The Volkswagen Passat (US version) was first introduced in 1992 and today is now one of the most popular cars available.
The 2020 Volkswagen Passat comes with a 2.0-liter engine that develops 174 HP and 207 lb-ft of torque, and 6-speed automatic Tiptronic gearbox. The power is taken to the front wheels via the 6-speed automatic Tiptronic transmission.
At the exterior, Passat retains the main characteristics of its previous model, but completely restyling it, with a dynamic coupe-like roofline, thrilling "tornado" line, and aggressive grille, giving the latest Volkswagen Passat a bold stance.
Inside we find a new design and upgraded technology with a spacious cabin. The cockpit incorporates air vents that flow across the dash in a design that reminds of premium models. Furthermore, new colors and premium materials are added to give the interior a slick look.
Volkswagen continues to offer comfort to both drivers and passengers through the following available features: heated front and rear seats, power driver's seat with memory, dual-zone Climatronic automatic climate control, heated side mirrors with memory, adaptive front-lighting system, auto-dimming rearview mirror, remote start, rain-sensing wipers, keyless access, push-button start, voice control, easy-open trunk, and standard Volkswagen car-net app-connect technology, which incorporates compatible smartphones with Apple CarPlay, Android Auto and MirrorLink.
With no less than 30 million Passat models having spawned from Wolfsburg and over 7 generations of the nameplate creating its own legen, the eighth iteration of the model in mid-cycle facelift guise was unveiled in 2019. Thanks to a cornucopia of technology added to the model, most of the new features having trickled down from some of the more premium car brands under the Volkswagen Group umbrella, the eighth Passat is now more advanced than ever.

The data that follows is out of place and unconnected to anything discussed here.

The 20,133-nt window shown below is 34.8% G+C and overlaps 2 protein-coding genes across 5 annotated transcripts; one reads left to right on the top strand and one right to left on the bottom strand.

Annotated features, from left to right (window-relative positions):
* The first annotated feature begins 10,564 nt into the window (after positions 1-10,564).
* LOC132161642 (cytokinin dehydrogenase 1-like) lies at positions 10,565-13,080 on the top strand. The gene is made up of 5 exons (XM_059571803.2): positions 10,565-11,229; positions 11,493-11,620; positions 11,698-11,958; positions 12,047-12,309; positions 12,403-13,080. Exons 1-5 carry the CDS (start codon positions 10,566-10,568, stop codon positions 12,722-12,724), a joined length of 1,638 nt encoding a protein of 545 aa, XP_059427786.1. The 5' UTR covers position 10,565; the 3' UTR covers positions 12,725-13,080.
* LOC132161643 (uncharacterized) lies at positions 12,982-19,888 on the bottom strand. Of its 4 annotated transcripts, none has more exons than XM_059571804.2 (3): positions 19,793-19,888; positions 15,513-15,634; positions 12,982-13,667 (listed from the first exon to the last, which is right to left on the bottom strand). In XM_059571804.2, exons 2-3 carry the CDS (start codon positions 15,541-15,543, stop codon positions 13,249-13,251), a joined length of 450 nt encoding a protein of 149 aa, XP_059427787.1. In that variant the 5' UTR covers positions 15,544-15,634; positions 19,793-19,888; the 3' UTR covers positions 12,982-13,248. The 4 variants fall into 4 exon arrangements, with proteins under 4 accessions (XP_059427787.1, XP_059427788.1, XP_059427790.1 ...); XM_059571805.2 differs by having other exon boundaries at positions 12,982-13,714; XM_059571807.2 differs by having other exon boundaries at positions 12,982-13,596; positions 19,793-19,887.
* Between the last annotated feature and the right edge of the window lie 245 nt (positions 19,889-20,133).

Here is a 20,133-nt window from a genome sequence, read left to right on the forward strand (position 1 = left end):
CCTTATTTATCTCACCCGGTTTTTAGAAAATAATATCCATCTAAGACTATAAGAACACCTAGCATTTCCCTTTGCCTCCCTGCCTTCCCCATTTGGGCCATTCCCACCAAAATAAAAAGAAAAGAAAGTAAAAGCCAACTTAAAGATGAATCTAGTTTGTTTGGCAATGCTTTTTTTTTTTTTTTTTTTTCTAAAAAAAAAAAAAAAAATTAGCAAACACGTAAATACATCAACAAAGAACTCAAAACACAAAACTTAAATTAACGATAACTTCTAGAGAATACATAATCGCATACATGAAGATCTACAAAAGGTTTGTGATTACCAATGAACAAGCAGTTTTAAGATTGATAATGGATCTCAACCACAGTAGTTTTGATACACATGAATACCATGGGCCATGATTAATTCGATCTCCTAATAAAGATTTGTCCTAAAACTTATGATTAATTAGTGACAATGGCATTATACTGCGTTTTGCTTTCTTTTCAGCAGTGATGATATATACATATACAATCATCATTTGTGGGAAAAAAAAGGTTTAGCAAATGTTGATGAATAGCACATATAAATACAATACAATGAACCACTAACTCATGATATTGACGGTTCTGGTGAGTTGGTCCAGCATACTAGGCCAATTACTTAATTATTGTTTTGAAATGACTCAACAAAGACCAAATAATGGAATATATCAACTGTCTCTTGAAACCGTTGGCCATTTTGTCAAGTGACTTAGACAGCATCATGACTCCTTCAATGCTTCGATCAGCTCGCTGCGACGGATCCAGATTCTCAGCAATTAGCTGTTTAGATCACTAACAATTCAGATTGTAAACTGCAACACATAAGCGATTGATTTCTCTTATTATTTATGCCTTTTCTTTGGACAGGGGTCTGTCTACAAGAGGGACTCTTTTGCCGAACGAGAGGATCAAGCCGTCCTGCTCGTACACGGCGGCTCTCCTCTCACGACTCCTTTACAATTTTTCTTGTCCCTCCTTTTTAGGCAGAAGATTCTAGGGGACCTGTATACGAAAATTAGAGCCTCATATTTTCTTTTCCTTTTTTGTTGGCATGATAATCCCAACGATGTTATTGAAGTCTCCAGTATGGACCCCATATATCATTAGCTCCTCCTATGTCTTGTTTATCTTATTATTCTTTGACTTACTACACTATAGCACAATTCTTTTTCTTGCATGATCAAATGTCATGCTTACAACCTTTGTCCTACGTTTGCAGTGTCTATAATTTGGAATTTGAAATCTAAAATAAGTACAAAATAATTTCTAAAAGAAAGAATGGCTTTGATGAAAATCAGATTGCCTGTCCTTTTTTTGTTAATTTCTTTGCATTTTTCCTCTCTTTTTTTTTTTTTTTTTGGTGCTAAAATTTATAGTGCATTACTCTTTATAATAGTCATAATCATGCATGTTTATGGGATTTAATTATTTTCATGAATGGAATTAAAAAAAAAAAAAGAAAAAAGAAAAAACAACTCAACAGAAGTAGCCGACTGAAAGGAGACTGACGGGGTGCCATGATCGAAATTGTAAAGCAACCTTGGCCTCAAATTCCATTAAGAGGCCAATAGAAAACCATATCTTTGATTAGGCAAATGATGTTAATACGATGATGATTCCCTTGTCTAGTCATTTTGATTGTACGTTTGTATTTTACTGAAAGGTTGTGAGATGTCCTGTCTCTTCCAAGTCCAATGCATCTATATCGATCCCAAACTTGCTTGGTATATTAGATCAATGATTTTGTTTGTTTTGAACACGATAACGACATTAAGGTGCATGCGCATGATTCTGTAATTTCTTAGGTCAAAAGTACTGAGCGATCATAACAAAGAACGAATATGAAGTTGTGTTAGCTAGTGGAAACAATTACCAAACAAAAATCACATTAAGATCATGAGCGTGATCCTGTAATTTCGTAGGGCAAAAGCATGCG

Most of the refresh is found inside, where thanks to new hardware and software, the new Digital Cockpit has been massively improved compared to the previous Active Info Display. With much enhanced graphics and improved features, the system now offers three various display configurations can be customized using the redesigned multifunction steering wheel. The exterior is almost identical to its predecessor, although newly shaped headlights and redesigned front and rear bumpers give it a slightly more dynamic look.
All gasoline engines now feature particulate filters as standard, while on the diesel front there is a new 2.- TDI Evo engine choice. With an output of 150 horsepower, the powerplants emits 10 g/100 km less CO2 compared to its predecessor. The gasoline engine lineup has been completed with three new engines with 150 horsepower, 190 horsepower and 272 horsepower, respectively.
If you are considering buying a midsize sedan, the 2014 Volkswagen Passat is one of the interesting options. Maybe you didn't know that It's the only European car in the family sedan segment. It's also the only sedan in this class that offers a diesel engine option with a fuel economy almost close de hybrid sedans, emphasized by a start-stop system.
If it's to talk about the design. Passat gives that specific German style design with a wide variety of precisely drawn edges and creases that develop individual light-reflecting surfaces. The radiator grille is designed to be significantly larger than the headlights. All three equipment versions (Trendline, Comfortline, Highline) are upgraded by four chrome bars.
On the sides, these bars bend inward towards the headlights in a trapezoid shape. The lowermost chrome bar of the grille is continued into the headlights. Above the grille and the headlights, another chrome accent extends across the entire width of the front end, and it is continued laterally in the character line (from "Highline").
Volkswagen developed an entirely new lighting design for the eighth-generation Passat. The car is being offered with halogen and LED headlights. In particular, the two versions' LED headlights create an unmistakable look.
The interior cabin of Passat is very spacious. Space up front is good, offering the necessary adjustment positions for the seats and steering wheel for a comfortable driving position. The Passat has plenty of legroom and headroom in the back, giving enough comfort for adults.
The spacious trunk offers 15.9 cubic feet of cargo, a very good number compared to its competitors, and a large pass-through gives you plenty of room to haul bulkier items when the rear seats are folded.
The quality of the VW Passat's interior materials is among the best in the class. Everything feels well screwed together, giving you the feeling of the VW solidity. The overall cabin design is minimalist, while the layout of gauges and controls is refreshingly simple.
Riding the Passat is a very good long-distance cruiser. It is very comfy and quiet, even at higher speeds. The only complaint is that the steering is a bit inert, but the DSG gearbox compensates.